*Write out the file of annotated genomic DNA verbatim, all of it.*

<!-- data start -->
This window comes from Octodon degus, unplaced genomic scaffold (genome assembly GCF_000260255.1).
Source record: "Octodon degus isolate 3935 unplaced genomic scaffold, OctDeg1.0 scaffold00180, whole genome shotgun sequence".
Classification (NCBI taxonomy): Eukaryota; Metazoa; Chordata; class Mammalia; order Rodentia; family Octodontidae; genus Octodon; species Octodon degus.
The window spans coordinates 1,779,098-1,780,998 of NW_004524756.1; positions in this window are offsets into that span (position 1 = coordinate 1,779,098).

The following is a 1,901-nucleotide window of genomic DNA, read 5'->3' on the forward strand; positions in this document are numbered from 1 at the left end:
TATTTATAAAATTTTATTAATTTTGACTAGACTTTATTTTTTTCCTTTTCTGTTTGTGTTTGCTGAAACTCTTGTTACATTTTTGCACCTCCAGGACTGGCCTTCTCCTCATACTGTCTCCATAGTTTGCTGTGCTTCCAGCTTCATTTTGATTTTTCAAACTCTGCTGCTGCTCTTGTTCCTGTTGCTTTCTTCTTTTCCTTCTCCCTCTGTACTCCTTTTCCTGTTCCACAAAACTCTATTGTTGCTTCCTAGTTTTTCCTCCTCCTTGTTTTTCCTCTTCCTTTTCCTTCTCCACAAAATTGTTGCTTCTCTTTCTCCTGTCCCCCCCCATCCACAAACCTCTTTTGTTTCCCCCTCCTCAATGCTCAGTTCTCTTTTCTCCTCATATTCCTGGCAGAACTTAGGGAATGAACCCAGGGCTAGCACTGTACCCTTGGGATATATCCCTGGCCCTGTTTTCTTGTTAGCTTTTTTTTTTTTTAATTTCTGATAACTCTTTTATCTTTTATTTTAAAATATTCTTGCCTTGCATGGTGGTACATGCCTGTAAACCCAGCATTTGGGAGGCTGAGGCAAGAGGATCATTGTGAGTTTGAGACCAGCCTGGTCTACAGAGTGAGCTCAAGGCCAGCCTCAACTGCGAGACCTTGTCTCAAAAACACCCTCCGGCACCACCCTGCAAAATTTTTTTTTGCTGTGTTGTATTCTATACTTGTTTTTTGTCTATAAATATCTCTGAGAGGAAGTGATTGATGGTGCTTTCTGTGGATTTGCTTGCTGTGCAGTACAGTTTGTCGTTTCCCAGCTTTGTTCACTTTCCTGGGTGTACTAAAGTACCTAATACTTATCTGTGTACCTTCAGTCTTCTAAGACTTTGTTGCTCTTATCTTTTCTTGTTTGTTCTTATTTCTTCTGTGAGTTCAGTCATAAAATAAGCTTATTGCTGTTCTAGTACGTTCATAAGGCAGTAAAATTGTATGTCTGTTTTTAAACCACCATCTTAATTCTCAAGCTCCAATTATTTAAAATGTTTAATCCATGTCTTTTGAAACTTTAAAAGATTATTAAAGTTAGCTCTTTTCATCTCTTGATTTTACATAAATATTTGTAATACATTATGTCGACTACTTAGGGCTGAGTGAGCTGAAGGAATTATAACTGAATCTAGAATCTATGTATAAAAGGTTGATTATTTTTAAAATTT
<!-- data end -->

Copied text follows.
This window comes from Octodon degus, unplaced genomic scaffold (genome assembly GCF_000260255.1).
Source record: "Octodon degus isolate 3935 unplaced genomic scaffold, OctDeg1.0 scaffold00180, whole genome shotgun sequence".
Classification (NCBI taxonomy): Eukaryota; Metazoa; Chordata; class Mammalia; order Rodentia; family Octodontidae; genus Octodon; species Octodon degus.
The window spans coordinates 1,779,098-1,780,998 of NW_004524756.1; positions in this window are offsets into that span (position 1 = coordinate 1,779,098).

The following is a 1,901-nucleotide window of genomic DNA, read 5'->3' on the forward strand; positions in this document are numbered from 1 at the left end:
TATTTATAAAATTTTATTAATTTTGACTAGACTTTATTTTTTTCCTTTTCTGTTTGTGTTTGCTGAAACTCTTGTTACATTTTTGCACCTCCAGGACTGGCCTTCTCCTCATACTGTCTCCATAGTTTGCTGTGCTTCCAGCTTCATTTTGATTTTTCAAACTCTGCTGCTGCTCTTGTTCCTGTTGCTTTCTTCTTTTCCTTCTCCCTCTGTACTCCTTTTCCTGTTCCACAAAACTCTATTGTTGCTTCCTAGTTTTTCCTCCTCCTTGTTTTTCCTCTTCCTTTTCCTTCTCCACAAAATTGTTGCTTCTCTTTCTCCTGTCCCCCCCCATCCACAAACCTCTTTTGTTTCCCCCTCCTCAATGCTCAGTTCTCTTTTCTCCTCATATTCCTGGCAGAACTTAGGGAATGAACCCAGGGCTAGCACTGTACCCTTGGGATATATCCCTGGCCCTGTTTTCTTGTTAGCTTTTTTTTTTTTTAATTTCTGATAACTCTTTTATCTTTTATTTTAAAATATTCTTGCCTTGCATGGTGGTACATGCCTGTAAACCCAGCATTTGGGAGGCTGAGGCAAGAGGATCATTGTGAGTTTGAGACCAGCCTGGTCTACAGAGTGAGCTCAAGGCCAGCCTCAACTGCGAGACCTTGTCTCAAAAACACCCTCCGGCACCACCCTGCAAAATTTTTTTTTGCTGTGTTGTATTCTATACTTGTTTTTTGTCTATAAATATCTCTGAGAGGAAGTGATTGATGGTGCTTTCTGTGGATTTGCTTGCTGTGCAGTACAGTTTGTCGTTTCCCAGCTTTGTTCACTTTCCTGGGTGTACTAAAGTACCTAATACTTATCTGTGTACCTTCAGTCTTCTAAGACTTTGTTGCTCTTATCTTTTCTTGTTTGTTCTTATTTCTTCTGTGAGTTCAGTCATAAAATAAGCTTATTGCTGTTCTAGTACGTTCATAAGGCAGTAAAATTGTATGTCTGTTTTTAAACCACCATCTTAATTCTCAAGCTCCAATTATTTAAAATGTTTAATCCATGTCTTTTGAAACTTTAAAAGATTATTAAAGTTAGCTCTTTTCATCTCTTGATTTTACATAAATATTTGTAATACATTATGTCGACTACTTAGGGCTGAGTGAGCTGAAGGAATTATAACTGAATCTAGAATCTATGTATAAAAGGTTGATTATTTTTAAAATTT